This text is based on the reflection tip'n'trick from the incoming zine.net magazine (unfortunately entirely written in Polish), written by me and a friend of mine, Wojciech Gebczyk. I am permitted to publish his tool and anything else I need to :)
Generally if there's better solution, we should always choose not to reflect. Reflection is bad because it prevents type safety at compile time and because it's slow. Both reasons are based on the string based nature of the reflection. We use strings to provide the name of the type, method, etc. and CLR has to scan through an assembly's metadata to find the string we're asking for. But there are some cases, when reflection is very helpful. Everyone uses serialization, intellisense and designer helpers. All of them need information from the metadata to give us what we want.
There are also other uses of the reflection - which are not so obvious.
Reflection gives us access to lots of stuff, which isn't accessible in any other way. Thanks to the reflection we’ve got access to the private members.
TypeWrapper (included in the attachment to this post) is an example of a tool that uses reflection to give us access to private members. It simply wraps all the stuff from selected type and uses reflections to access them. But why should we use private members? Let’s imagine, that we have in our application a text box where user puts in his password. Of course, we use system’s password char to hide the actual content of the field, but we would like to give the user opportunity to see what’s in the box. There are many ways to accomplish this. For example we may send a ‘EM_SETPASSWORDCHAR’ message to the control with wParam set to 0. The only problem is, we have to P/Invoke Win32 SendMessage. But, wait a minute – there already is such a method imported in the System.Windows.Forms.Control class, and it’s private!
Using TypeWrapper lets us do it really fast:
1. Using TypeWrapper import System.Windows.Forms.dll, select the Control type and using context menu generate the wrapper (you may specify here the name of the namespace). Generated text put into the clipboard (use buttons).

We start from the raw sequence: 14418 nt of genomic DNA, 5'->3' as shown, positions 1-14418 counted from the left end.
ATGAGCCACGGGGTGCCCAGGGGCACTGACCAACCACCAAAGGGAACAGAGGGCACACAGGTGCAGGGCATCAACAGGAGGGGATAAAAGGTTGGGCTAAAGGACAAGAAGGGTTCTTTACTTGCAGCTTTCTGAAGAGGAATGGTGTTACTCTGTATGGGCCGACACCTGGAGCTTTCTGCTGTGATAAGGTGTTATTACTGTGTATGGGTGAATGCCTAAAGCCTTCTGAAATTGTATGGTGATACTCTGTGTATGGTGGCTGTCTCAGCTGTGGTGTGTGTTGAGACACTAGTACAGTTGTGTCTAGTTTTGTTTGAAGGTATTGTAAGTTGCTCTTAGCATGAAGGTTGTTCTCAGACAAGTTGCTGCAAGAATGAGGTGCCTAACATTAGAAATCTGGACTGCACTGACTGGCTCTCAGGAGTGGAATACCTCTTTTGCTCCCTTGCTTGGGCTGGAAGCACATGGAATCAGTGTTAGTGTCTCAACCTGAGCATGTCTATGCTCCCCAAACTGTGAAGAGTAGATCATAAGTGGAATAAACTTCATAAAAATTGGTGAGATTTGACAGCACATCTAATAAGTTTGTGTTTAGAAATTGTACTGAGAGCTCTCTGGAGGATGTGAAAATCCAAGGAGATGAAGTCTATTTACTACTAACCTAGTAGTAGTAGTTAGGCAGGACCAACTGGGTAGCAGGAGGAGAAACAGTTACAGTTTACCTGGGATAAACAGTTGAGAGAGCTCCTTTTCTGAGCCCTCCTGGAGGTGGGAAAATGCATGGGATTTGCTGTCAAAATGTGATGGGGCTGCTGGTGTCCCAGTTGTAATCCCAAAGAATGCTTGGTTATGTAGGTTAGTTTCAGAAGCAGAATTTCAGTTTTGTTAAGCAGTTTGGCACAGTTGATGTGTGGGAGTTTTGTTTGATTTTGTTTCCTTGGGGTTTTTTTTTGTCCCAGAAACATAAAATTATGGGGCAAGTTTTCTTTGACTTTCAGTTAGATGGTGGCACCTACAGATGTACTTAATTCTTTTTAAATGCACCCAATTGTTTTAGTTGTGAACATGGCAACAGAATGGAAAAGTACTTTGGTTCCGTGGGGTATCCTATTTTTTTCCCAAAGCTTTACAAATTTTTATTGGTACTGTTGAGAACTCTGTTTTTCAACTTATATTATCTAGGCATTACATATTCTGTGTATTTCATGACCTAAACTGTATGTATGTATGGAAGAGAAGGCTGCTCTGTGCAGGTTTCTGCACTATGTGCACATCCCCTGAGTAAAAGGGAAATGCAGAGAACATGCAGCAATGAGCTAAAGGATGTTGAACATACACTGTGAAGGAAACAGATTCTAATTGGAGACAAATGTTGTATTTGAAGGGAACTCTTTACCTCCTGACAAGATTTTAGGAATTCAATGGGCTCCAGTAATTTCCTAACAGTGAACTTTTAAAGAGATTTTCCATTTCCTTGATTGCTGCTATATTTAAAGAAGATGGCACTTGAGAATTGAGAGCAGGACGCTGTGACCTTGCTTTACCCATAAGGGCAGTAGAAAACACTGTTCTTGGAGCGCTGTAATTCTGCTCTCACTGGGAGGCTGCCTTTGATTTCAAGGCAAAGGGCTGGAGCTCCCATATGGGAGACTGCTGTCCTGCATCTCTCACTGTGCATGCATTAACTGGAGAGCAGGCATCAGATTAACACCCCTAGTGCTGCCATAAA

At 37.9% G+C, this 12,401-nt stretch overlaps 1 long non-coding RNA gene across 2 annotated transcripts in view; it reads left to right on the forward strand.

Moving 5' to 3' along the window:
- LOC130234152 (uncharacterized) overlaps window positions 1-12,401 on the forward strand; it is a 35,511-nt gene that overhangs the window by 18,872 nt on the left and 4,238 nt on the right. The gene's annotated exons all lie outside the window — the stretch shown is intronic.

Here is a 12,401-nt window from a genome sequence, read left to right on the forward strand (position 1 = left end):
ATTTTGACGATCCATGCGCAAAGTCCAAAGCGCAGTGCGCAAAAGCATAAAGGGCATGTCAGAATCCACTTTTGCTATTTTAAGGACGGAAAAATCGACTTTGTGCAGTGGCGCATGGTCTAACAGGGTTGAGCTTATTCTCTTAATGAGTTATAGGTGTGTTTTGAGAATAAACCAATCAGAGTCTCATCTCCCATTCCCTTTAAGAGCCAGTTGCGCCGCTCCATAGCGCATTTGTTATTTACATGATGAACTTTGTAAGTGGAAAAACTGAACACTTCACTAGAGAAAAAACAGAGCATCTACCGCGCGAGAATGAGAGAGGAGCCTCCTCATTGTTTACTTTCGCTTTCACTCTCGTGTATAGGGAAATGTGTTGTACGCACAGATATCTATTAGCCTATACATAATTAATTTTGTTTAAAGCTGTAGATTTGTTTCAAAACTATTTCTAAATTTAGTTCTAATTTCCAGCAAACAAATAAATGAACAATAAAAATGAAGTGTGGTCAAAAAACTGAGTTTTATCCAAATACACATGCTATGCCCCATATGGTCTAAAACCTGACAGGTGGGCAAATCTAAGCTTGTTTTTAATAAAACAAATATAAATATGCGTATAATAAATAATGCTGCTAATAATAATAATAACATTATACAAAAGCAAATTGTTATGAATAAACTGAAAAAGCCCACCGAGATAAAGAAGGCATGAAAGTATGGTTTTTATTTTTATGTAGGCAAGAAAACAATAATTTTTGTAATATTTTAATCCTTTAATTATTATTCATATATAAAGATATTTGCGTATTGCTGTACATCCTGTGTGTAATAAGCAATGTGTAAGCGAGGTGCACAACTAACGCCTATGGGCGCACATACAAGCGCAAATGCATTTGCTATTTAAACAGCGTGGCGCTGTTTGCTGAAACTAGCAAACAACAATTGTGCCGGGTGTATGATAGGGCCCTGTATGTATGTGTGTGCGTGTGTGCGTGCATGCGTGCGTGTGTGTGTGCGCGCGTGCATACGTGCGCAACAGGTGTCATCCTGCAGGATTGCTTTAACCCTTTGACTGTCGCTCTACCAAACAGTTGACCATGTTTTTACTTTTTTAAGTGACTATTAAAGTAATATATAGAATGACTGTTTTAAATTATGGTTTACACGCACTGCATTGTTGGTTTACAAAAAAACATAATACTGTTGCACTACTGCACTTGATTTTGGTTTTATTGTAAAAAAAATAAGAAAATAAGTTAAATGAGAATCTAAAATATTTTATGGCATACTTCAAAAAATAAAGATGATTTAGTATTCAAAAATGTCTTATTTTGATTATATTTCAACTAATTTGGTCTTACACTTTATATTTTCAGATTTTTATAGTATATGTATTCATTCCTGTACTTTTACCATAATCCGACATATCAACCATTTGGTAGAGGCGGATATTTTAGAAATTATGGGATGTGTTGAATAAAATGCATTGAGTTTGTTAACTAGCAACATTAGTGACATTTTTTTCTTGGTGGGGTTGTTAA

2. Using VS2005 generate new project and add new class. Select the stub generated by VS and replace it with the contents from clipboard.
3. Now, in the code where you want to use the wrapped SendMessage method use the code below:
That’s all! Now we have the textbox with an unhidden input.
The funny thing here is, it's not so easy to protect our architecture from being abused. As Jeff Richter states in his great book “CLR via c#, second edition” (a frame on p. 577) we may use ReflectionPermission and strong name LinkDemand to restrict access to our private members, but when we work in a full-trust environment security checks are assumed to be successful :(. That’s why it’s really important to check if our code can successfully run in medium trust, which should be obligatory in shared hosting environments.
Thanks God, MS did some work to help admins in their job. In 1.1 ‘caspol –s off’ simply added the ‘HKLM\SOFTWARE\Microsoft\.NETFramework\Security\Policy\GlobalSettings’ with value of 0x0000001f and all checks against CAS on/off were done by querying the key. Of course, only admins, system and power users have full access to this key, but as from 2.0 it’s even harder. ‘caspol –s off’ firstly checks if we are admins and if so, creates a mutex named ‘Global\CLR_CASOFF_MUTEX’ and sets local admins as its owner (the code below comes from Reflector). Then CLR checks the existence of such an object and verifies if local admins are the owners.
To create a mutex we need a SecurityPermission we don’t have in medium trust, or at least (:) ) permission to do it via P/Invoke (which is blocked even in the High level because of the SecurityPermission.UnmanagedCode), so in the Medium Trust we are safe. This time we need an application which is running all the time to let the mutex live, so it looks pretty safer than before, when we had only registry key. I think such a restriction is very good for most of admins, who now need to rethink the design of the security if they based everything on the registry key. It’s also good for developers, who may produce secure software much easier. As from 2.0 we’ve got new tools, for example ‘permcalc’, which helps us specify security requirements for our app.
Very useful method which we can use to check current permission level is System.Security.SecurityManager.IsGranted(System.Security.IPermission perm), so we may find out if the user running our code has necessary permissions. So – if we are trying to protect our private methods we may use this method to check if the user has ReflectionPermission and if so – throw an exception ;). Of course this approach is very weak and don’t take it too serious.
At the end of the story I’d like to share with you my confusion about VS2K5 & disabling code access security. Simply execute ‘caspol –s off’, then run Visual Studio 2005 and try to load any of your c# projects. On my machine it ends up with:
‘Unable to read the project file 'Some.csproj'. Unverifiable code failed policy check. (Exception from HRESULT: 0x80131402)’
and the project stays unloaded. I consider this as a bug, because turning on CAS with the same VS session doesn’t change the situation. And vice versa – firing the VS and then disabling CAS has no impact on loading projects – VS works just fine. So – VS caches somehow at the init information about the CAS being on/off and doesn’t care about global changes.
12-12-2006 4:33 PM